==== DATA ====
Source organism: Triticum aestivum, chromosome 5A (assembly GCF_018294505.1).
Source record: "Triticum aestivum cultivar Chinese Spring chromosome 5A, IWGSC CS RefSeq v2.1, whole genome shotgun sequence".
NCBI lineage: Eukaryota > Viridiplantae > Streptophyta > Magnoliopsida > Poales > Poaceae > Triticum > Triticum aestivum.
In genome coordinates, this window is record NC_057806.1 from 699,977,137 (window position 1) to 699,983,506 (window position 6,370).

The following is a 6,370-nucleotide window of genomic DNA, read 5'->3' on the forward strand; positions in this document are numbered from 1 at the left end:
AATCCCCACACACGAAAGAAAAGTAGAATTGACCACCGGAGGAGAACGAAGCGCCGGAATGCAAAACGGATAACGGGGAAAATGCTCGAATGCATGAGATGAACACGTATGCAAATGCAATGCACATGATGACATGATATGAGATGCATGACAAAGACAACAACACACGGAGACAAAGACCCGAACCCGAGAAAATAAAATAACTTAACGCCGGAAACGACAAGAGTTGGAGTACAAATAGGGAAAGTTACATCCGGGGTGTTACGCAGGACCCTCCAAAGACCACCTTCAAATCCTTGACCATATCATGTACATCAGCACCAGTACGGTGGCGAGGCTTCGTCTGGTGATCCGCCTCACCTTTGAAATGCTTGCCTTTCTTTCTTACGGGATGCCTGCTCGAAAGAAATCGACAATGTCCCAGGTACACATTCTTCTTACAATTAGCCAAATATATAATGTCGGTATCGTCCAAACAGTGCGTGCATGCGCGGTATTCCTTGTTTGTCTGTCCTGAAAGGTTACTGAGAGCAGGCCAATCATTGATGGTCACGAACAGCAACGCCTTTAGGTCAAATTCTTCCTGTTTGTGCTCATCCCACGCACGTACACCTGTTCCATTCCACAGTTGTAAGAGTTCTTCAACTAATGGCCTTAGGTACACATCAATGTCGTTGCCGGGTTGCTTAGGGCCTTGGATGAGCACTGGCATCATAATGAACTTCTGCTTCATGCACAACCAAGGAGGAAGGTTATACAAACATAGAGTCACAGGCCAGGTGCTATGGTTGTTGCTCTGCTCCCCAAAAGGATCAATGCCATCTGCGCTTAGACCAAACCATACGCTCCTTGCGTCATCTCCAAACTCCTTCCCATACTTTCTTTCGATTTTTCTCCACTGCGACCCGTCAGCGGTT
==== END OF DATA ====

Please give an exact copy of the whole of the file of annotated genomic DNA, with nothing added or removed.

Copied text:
Source organism: Triticum aestivum, chromosome 5A (assembly GCF_018294505.1).
Source record: "Triticum aestivum cultivar Chinese Spring chromosome 5A, IWGSC CS RefSeq v2.1, whole genome shotgun sequence".
NCBI lineage: Eukaryota > Viridiplantae > Streptophyta > Magnoliopsida > Poales > Poaceae > Triticum > Triticum aestivum.
In genome coordinates, this window is record NC_057806.1 from 699,977,137 (window position 1) to 699,983,506 (window position 6,370).

The following is a 6,370-nucleotide window of genomic DNA, read 5'->3' on the forward strand; positions in this document are numbered from 1 at the left end:
AATCCCCACACACGAAAGAAAAGTAGAATTGACCACCGGAGGAGAACGAAGCGCCGGAATGCAAAACGGATAACGGGGAAAATGCTCGAATGCATGAGATGAACACGTATGCAAATGCAATGCACATGATGACATGATATGAGATGCATGACAAAGACAACAACACACGGAGACAAAGACCCGAACCCGAGAAAATAAAATAACTTAACGCCGGAAACGACAAGAGTTGGAGTACAAATAGGGAAAGTTACATCCGGGGTGTTACGCAGGACCCTCCAAAGACCACCTTCAAATCCTTGACCATATCATGTACATCAGCACCAGTACGGTGGCGAGGCTTCGTCTGGTGATCCGCCTCACCTTTGAAATGCTTGCCTTTCTTTCTTACGGGATGCCTGCTCGAAAGAAATCGACAATGTCCCAGGTACACATTCTTCTTACAATTAGCCAAATATATAATGTCGGTATCGTCCAAACAGTGCGTGCATGCGCGGTATTCCTTGTTTGTCTGTCCTGAAAGGTTACTGAGAGCAGGCCAATCATTGATGGTCACGAACAGCAACGCCTTTAGGTCAAATTCTTCCTGTTTGTGCTCATCCCACGCACGTACACCTGTTCCATTCCACAGTTGTAAGAGTTCTTCAACTAATGGCCTTAGGTACACATCAATGTCGTTGCCGGGTTGCTTAGGGCCTTGGATGAGCACTGGCATCATAATGAACTTCTGCTTCATGCACAACCAAGGAGGAAGGTTATACAAACATAGAGTCACAGGCCAGGTGCTATGGTTGTTGCTCTGCTCCCCAAAAGGATCAATGCCATCTGCGCTTAGACCAAACCATACGCTCCTTGCGTCATCTCCAAACTCCTTCCCATACTTTCTTTCGATTTTTCTCCACTGCGACCCGTCAGCGGTT